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What Is True Prayer?
“For all who exalt themselves will be humbled, but all who humble themselves will exalted.” To hear Luke’s account of Jesus parable on the Pharisee and the tax collector properly, we have to understand situation. Both had gone to the temple to pray. This is good, but let’s have a closer look! The Pharisee thanks God because he is such a good person compared to the rest of humanity who are greedy, adulterous and dishonest – just like the tax collector. He considers himself as deserving the goodness of God following a job well done. He doesn’t acknowledge his sinfulness and doesn’t ask for forgiveness – after all, he has done nothing wrong! Right? The tax collector, on the other hand, is aware of his own sinfulness and simply asks for mercy as he says – “God, be merciful to me a sinner.” His helplessness and dependence opens him to God’s love and grace.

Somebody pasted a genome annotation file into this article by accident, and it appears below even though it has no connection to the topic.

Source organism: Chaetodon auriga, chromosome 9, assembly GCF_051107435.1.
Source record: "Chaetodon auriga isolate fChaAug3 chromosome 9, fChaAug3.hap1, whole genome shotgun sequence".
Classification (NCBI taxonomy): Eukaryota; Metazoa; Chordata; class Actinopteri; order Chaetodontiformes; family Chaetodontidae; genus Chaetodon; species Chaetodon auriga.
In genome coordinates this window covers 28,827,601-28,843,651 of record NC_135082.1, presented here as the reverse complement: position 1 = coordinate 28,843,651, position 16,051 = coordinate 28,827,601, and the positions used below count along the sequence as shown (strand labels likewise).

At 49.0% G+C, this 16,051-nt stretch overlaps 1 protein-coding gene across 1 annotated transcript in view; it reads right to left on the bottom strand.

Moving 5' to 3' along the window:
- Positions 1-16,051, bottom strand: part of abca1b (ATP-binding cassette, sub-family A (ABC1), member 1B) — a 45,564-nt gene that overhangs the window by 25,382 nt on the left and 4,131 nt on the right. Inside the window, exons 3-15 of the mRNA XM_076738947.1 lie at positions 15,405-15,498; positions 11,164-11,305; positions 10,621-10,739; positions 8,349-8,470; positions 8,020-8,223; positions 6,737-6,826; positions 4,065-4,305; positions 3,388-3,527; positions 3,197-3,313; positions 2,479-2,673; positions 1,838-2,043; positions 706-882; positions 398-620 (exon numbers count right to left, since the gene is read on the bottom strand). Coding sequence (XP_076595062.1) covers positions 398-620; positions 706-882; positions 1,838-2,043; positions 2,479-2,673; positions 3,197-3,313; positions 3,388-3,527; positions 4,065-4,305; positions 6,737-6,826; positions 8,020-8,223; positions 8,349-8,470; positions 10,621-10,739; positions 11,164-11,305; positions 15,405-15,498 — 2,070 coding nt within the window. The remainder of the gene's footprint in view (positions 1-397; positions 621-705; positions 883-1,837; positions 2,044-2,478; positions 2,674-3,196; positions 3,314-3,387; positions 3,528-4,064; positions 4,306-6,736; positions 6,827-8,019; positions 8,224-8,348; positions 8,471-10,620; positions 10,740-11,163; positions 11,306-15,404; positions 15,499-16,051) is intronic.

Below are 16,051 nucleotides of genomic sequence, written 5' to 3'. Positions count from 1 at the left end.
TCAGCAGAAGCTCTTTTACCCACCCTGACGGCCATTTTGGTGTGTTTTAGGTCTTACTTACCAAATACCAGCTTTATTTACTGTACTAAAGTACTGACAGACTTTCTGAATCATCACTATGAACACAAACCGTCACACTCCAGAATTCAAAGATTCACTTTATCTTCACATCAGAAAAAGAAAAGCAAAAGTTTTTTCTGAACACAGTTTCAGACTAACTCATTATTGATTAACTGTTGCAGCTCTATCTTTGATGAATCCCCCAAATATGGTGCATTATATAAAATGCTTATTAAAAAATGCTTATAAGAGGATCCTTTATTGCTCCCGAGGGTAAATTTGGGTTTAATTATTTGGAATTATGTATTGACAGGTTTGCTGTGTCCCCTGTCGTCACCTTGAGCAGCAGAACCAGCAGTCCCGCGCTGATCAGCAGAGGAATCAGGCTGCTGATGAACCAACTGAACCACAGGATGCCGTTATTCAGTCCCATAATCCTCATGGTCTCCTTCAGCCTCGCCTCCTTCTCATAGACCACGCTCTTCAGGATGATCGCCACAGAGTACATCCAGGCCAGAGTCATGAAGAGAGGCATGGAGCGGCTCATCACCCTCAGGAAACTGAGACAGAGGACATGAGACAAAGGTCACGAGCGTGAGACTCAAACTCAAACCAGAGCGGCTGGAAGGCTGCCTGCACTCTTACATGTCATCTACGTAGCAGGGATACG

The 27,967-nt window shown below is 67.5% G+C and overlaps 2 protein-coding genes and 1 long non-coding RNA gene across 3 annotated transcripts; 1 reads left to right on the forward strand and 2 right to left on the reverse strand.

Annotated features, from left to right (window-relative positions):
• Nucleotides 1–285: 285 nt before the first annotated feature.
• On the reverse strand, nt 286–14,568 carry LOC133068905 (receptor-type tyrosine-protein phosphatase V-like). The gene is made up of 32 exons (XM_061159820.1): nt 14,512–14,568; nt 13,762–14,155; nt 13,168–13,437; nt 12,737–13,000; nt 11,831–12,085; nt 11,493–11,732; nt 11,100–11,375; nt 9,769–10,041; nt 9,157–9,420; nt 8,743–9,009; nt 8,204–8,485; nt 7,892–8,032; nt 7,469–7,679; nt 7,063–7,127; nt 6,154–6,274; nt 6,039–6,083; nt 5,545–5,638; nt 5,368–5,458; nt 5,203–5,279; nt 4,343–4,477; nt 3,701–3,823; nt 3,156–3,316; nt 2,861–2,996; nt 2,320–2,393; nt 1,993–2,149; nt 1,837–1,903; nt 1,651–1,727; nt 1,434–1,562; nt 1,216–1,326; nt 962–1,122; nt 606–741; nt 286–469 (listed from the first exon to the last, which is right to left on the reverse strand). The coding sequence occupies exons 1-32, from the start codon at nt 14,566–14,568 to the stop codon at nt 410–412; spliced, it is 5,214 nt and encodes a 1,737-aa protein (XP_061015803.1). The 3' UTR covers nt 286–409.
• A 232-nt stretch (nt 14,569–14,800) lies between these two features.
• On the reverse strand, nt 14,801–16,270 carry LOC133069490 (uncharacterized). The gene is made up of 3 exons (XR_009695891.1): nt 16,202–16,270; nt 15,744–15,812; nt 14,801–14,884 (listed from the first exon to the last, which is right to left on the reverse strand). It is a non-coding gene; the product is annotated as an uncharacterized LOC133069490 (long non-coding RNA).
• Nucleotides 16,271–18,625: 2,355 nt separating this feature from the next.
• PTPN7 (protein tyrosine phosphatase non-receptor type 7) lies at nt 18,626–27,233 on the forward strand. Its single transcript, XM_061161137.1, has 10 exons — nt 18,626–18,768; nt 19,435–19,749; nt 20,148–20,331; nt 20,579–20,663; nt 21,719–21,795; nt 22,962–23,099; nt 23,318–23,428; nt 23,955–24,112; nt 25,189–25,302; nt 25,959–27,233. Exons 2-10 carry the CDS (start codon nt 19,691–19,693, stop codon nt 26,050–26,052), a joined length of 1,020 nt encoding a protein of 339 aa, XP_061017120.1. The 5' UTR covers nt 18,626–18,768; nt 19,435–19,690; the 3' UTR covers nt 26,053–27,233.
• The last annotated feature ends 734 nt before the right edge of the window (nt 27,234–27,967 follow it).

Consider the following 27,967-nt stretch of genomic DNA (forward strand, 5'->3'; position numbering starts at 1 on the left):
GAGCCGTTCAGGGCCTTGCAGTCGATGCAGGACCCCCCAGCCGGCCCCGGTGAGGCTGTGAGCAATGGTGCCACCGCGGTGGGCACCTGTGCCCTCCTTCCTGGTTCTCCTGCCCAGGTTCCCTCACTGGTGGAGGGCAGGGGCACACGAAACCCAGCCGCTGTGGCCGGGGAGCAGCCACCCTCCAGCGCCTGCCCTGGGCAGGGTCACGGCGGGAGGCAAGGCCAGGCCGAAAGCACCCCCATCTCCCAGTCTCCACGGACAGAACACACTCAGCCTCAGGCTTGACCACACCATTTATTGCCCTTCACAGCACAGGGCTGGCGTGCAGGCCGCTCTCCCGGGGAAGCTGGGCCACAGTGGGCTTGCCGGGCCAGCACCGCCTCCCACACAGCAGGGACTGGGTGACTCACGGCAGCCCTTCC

Jesus says that the tax collector went home a righteous person – fulfilled in God’s eyes, while the Pharisee did not. As he said: “All who exalt themselves will be humbled, but all who humble themselves will be exalted. What exactly is true prayer?
In practicing true prayer: We recognize our sins, we thank God for our blessings, we ask for forgiveness, we praise Him and finally open ourselves to a peaceful relationship with God. We are called to practice true prayer by recognizing our sins, asking forgiveness, thanking God for our blessings and to join a special relationship with our Lord – a special and righteous relationship.
We have a choice because we were given this freedom of choice by the death of Jesus on the cross. Where do we stand? Are we going to be self-praising Pharisees or repentant sinners like the tax collector? Is there really any choice here?